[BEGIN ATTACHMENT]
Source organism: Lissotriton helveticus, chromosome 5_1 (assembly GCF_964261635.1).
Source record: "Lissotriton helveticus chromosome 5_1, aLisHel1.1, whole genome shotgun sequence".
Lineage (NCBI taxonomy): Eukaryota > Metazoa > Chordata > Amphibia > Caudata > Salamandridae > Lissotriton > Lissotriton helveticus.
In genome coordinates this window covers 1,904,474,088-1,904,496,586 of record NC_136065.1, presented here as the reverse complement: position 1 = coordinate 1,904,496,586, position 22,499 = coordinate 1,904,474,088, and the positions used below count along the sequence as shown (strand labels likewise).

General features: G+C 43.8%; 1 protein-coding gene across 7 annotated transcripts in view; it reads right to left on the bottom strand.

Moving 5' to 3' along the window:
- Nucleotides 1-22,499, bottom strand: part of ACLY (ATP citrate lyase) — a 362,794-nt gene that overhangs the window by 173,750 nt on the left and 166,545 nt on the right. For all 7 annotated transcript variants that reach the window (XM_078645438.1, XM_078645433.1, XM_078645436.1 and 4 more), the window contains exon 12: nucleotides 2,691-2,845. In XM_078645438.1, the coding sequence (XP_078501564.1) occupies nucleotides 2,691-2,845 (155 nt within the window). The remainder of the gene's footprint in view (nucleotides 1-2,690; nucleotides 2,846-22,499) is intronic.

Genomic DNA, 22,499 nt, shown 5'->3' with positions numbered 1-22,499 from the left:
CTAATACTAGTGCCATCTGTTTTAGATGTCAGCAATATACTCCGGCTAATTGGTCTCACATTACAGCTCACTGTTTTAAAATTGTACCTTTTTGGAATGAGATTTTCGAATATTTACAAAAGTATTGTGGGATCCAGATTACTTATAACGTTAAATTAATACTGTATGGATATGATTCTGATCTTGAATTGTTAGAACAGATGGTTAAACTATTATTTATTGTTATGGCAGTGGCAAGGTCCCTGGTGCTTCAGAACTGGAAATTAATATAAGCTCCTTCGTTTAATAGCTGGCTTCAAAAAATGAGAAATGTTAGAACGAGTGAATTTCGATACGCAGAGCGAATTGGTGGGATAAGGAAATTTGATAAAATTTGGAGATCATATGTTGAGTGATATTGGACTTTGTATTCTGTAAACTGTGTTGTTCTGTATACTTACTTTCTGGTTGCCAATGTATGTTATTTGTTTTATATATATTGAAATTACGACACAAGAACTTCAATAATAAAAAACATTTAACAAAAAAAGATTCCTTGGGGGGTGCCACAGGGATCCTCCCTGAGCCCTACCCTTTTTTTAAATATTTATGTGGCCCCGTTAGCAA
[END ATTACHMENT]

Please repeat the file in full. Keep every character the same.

Source organism: Lissotriton helveticus, chromosome 5_1 (assembly GCF_964261635.1).
Source record: "Lissotriton helveticus chromosome 5_1, aLisHel1.1, whole genome shotgun sequence".
Lineage (NCBI taxonomy): Eukaryota > Metazoa > Chordata > Amphibia > Caudata > Salamandridae > Lissotriton > Lissotriton helveticus.
In genome coordinates this window covers 1,904,474,088-1,904,496,586 of record NC_136065.1, presented here as the reverse complement: position 1 = coordinate 1,904,496,586, position 22,499 = coordinate 1,904,474,088, and the positions used below count along the sequence as shown (strand labels likewise).

General features: G+C 43.8%; 1 protein-coding gene across 7 annotated transcripts in view; it reads right to left on the bottom strand.

Moving 5' to 3' along the window:
- Nucleotides 1-22,499, bottom strand: part of ACLY (ATP citrate lyase) — a 362,794-nt gene that overhangs the window by 173,750 nt on the left and 166,545 nt on the right. For all 7 annotated transcript variants that reach the window (XM_078645438.1, XM_078645433.1, XM_078645436.1 and 4 more), the window contains exon 12: nucleotides 2,691-2,845. In XM_078645438.1, the coding sequence (XP_078501564.1) occupies nucleotides 2,691-2,845 (155 nt within the window). The remainder of the gene's footprint in view (nucleotides 1-2,690; nucleotides 2,846-22,499) is intronic.

Genomic DNA, 22,499 nt, shown 5'->3' with positions numbered 1-22,499 from the left:
CTAATACTAGTGCCATCTGTTTTAGATGTCAGCAATATACTCCGGCTAATTGGTCTCACATTACAGCTCACTGTTTTAAAATTGTACCTTTTTGGAATGAGATTTTCGAATATTTACAAAAGTATTGTGGGATCCAGATTACTTATAACGTTAAATTAATACTGTATGGATATGATTCTGATCTTGAATTGTTAGAACAGATGGTTAAACTATTATTTATTGTTATGGCAGTGGCAAGGTCCCTGGTGCTTCAGAACTGGAAATTAATATAAGCTCCTTCGTTTAATAGCTGGCTTCAAAAAATGAGAAATGTTAGAACGAGTGAATTTCGATACGCAGAGCGAATTGGTGGGATAAGGAAATTTGATAAAATTTGGAGATCATATGTTGAGTGATATTGGACTTTGTATTCTGTAAACTGTGTTGTTCTGTATACTTACTTTCTGGTTGCCAATGTATGTTATTTGTTTTATATATATTGAAATTACGACACAAGAACTTCAATAATAAAAAACATTTAACAAAAAAAGATTCCTTGGGGGGTGCCACAGGGATCCTCCCTGAGCCCTACCCTTTTTTTAAATATTTATGTGGCCCCGTTAGCAA